Osprey Diaries: Three and counting
My one precious little egg had been doing just fine, nestled in the soft fibers in our nest. The sod clumps brought home by my partner have built up into a nice little cup edged by plenty of large tree limbs that brace the nest and protect it from wind.
Our egg was three days old, and we had been working on creating a second, and that’s when I felt those same familiar signs. Joy welled up in me as our second bundle of speckled joy made its appearance. And then two days later our third joined the nest.
Now I can’t leave much. Our babies need me to keep them warm, especially on these chilly days that lack the warm sunshine that I had gotten used to in Central America. But we want our babies to fledge closer to home, so it’s important that we make the trip up here each year so they can see where we’re from. Then hopefully they will return to the area when they’re grown up, just like we did.
I sit from my high nest, nestled in gently on top of my eggs, and I keep watch. My yellow eyes are constantly darting around, making sure that no one is trying to come to close, whether it be another bird or those two-legged creatures that walk by on the giant black snake-like object below. I’ve also enjoyed watching these two giant white birds on the wetland below. They swim to and fro, to and fro, like their of great importance, but from my view they look so small.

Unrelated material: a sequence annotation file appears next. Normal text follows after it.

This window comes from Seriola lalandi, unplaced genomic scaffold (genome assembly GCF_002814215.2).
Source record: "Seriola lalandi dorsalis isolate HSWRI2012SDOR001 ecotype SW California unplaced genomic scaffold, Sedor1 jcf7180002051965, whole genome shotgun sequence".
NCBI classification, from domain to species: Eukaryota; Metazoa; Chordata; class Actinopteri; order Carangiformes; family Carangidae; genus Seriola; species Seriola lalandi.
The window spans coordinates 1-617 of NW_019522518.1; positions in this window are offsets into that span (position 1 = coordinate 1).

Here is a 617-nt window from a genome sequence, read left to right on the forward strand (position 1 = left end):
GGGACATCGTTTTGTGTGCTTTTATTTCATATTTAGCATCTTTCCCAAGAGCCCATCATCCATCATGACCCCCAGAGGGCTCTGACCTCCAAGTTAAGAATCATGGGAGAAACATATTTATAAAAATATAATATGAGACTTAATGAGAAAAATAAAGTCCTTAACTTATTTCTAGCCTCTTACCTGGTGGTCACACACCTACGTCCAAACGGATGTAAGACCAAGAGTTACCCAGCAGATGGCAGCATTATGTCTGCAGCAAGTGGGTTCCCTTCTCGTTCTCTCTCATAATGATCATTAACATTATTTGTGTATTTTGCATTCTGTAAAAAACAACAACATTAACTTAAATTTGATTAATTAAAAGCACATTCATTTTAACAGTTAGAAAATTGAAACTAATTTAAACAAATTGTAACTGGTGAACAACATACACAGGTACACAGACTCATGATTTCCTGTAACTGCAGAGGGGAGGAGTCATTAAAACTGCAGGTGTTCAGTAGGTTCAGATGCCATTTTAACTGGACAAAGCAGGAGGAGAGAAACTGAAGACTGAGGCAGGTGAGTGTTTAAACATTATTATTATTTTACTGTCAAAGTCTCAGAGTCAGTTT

Then there is this weird buzzing. Every once in a while the black round item that sits above the nest will whir and whizz. It doesn’t often happen when I’m just sitting, but sometimes when my man brings back food or a stick or when I’m turning the eggs I get this odd feeling someone is watching me. We’re too high up though. No one can see us, right?
When I get hungry, my man will go to West Lake and bring me back a fish. Sometimes he has nibbled on it before he brings it to me, I guess he just can’t wait, and sometimes I actually do get an entire meal to myself. I suppose I should get used to sharing with three little ones on the way anyway.
My man is truly selfless when it comes to watching our eggs though. He brings in my fish — or half-fish — and while I fly away to eat it, he beds down on top of the brown and white dotted lovelies to keep them safe and warm while I’m gone. It’s never long though, because I just can’t bear to be away from them.
The days have been a little long as I readjust to sitting in the nest, and doing nothing else but acting as a giant incubator, and we’ve already had to endure rain, hail and cold, but that’s OK. I’ll do anything for my babies.
And we’re still working on another, so we will see what happens this week. Maybe four is our lucky number this year.